Even so, the volatility was quite overwhelming. By 8 December, the selling price of USD by commercial banks had cooled down to VND23,185 or VND23,200 per USD, due to the intervention of the State Bank of Vietnam. Specifically, the selling price of USD at the State Bank of Vietnam Exchange on 8 December was adjusted down by VND706, from VND23,856 per USD to VND23,150 per USD, while the buying price remained at VND22,650 per USD. This reflects the market willingness to create supply at low price.
Compared to previous years, this time the State Bank of Vietnam intervened very quickly mainly because of the solid reserve buffer. The exchange rate at commercial banks has continued to cling firmly to over VND23,000 so far, due to the increased demand for foreign currency to import goods at the end of the year. The State Bank of Vietnam continues to maintain the selling price of VND23,150 per USD to meet market demand. Therefore, the Vietnamese dong is one of the few currencies that has appreciated against the US dollar this year. As of 3 December, the Vietnam dong is gaining 1.32% compared to the end of 2020, while the Dollar Index is up 6.78%.
However, this advantage may face challenges when the trend of economies is to narrow monetary policy and adjust interest rates. Specifically, in 2022, with the possibility that the US dollar will continue to increase because the Fed will stop injecting money and start to raise interest rates, it will put pressure on the Vietnam dong to depreciate again. At that time, although foreign exchange reserves are high, in order not to allow the Vietnam dong to depreciate, banks will have to adjust interest rates.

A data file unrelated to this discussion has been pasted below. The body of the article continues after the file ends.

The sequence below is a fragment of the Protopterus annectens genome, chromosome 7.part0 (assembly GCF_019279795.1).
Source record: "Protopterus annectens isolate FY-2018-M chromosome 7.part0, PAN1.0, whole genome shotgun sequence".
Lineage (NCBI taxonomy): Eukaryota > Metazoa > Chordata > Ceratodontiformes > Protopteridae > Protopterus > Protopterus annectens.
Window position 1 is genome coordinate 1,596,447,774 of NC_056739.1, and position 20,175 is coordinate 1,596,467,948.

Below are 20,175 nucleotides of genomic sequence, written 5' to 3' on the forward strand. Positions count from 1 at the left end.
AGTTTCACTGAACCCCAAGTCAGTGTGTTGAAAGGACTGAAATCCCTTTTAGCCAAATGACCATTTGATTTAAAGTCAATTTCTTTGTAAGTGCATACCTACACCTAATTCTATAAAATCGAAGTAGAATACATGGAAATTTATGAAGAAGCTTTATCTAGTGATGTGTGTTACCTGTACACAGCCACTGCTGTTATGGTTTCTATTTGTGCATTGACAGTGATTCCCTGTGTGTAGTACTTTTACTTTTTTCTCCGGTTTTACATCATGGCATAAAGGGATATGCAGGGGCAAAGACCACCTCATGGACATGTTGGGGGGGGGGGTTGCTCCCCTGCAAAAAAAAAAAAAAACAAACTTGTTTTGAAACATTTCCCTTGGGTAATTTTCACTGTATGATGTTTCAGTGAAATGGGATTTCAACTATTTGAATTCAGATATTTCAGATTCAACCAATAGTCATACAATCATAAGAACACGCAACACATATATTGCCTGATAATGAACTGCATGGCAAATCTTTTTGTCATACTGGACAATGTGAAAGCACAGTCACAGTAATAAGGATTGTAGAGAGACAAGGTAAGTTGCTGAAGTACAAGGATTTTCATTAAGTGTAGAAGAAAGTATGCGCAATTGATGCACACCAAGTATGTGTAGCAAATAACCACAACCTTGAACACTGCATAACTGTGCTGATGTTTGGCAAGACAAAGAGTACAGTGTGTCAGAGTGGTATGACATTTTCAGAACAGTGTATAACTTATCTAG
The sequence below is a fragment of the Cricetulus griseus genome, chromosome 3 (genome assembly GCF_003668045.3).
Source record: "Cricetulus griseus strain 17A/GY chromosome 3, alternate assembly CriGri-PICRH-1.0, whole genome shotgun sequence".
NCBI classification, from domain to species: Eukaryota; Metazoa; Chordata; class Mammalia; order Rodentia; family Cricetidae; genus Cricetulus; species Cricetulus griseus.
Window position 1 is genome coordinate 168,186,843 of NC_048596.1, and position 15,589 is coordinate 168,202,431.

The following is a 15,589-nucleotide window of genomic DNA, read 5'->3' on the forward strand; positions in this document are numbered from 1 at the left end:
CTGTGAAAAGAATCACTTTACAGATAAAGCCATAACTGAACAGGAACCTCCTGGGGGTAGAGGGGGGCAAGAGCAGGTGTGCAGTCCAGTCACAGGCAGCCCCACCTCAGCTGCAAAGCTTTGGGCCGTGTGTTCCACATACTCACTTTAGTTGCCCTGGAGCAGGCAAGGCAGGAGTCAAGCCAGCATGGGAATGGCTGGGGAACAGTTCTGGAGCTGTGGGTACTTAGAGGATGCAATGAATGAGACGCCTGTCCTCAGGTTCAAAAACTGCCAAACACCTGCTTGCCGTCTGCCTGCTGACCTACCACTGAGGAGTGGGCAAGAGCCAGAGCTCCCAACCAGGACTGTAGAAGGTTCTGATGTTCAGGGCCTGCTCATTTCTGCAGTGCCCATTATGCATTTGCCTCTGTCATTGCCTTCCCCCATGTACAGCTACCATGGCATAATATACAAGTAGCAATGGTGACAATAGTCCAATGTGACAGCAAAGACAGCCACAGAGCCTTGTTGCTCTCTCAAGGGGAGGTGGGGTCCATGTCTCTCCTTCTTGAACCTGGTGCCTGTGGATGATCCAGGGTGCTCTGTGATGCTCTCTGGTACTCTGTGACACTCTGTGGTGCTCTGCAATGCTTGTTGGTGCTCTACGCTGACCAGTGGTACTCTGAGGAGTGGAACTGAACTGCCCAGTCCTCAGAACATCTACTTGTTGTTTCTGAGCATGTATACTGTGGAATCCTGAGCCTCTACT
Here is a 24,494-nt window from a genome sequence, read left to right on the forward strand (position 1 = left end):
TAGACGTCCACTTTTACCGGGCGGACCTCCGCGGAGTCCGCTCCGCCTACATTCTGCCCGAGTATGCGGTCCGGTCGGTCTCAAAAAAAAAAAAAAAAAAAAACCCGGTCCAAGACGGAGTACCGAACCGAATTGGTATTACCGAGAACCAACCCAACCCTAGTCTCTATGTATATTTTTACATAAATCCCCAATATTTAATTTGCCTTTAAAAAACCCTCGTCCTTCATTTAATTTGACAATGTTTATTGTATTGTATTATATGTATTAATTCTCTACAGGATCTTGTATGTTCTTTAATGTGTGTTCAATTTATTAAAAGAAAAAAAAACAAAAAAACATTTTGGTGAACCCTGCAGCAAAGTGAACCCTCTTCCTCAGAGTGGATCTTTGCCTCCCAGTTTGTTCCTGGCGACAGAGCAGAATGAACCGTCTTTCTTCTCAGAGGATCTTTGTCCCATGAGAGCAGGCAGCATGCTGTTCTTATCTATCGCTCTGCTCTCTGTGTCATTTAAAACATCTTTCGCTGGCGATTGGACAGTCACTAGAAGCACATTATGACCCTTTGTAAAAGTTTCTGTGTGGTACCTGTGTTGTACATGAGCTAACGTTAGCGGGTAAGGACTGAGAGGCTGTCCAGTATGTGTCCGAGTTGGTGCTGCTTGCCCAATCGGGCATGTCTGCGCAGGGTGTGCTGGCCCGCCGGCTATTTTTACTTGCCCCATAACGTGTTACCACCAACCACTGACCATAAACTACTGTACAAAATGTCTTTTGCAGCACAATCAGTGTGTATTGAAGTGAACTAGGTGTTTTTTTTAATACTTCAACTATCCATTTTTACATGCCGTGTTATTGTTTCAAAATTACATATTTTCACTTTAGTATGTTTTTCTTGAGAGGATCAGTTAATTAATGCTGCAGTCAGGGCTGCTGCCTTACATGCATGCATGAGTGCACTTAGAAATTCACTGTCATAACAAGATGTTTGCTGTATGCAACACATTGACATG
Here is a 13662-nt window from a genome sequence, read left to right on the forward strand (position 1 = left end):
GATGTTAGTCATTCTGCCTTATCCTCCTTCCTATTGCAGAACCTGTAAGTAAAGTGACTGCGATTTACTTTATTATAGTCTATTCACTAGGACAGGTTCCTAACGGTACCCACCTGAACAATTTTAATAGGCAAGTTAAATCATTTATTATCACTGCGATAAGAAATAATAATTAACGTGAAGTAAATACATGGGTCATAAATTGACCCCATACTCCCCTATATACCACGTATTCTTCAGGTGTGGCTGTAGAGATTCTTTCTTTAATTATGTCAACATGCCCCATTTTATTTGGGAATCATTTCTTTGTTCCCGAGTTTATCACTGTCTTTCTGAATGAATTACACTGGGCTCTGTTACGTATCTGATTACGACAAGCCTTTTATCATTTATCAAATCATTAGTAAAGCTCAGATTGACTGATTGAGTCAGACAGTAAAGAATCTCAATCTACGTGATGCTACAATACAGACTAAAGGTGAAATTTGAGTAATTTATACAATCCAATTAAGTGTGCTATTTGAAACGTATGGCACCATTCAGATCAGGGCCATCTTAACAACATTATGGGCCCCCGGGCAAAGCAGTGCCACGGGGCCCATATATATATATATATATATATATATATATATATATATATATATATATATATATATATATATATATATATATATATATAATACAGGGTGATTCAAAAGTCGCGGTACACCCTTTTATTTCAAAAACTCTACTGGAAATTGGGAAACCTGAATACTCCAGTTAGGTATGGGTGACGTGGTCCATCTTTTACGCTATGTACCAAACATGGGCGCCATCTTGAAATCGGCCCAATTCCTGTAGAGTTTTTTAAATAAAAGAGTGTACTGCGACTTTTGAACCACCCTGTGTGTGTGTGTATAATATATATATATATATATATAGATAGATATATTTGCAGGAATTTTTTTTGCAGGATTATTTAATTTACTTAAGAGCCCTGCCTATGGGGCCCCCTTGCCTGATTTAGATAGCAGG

Source: Sai Gon Giai Phong
Deposits have decreased sharply in the State Bank of Vietnam, but liquidity is still in abundance. This could be attributed to credit growth this year which has recovered although it is still slow.
Since July 2021, the Vietnamese dong has strengthened by 1.3 per cent against the US dollar and the unit has averaged VND23,930 per US dollar in the year-to-October.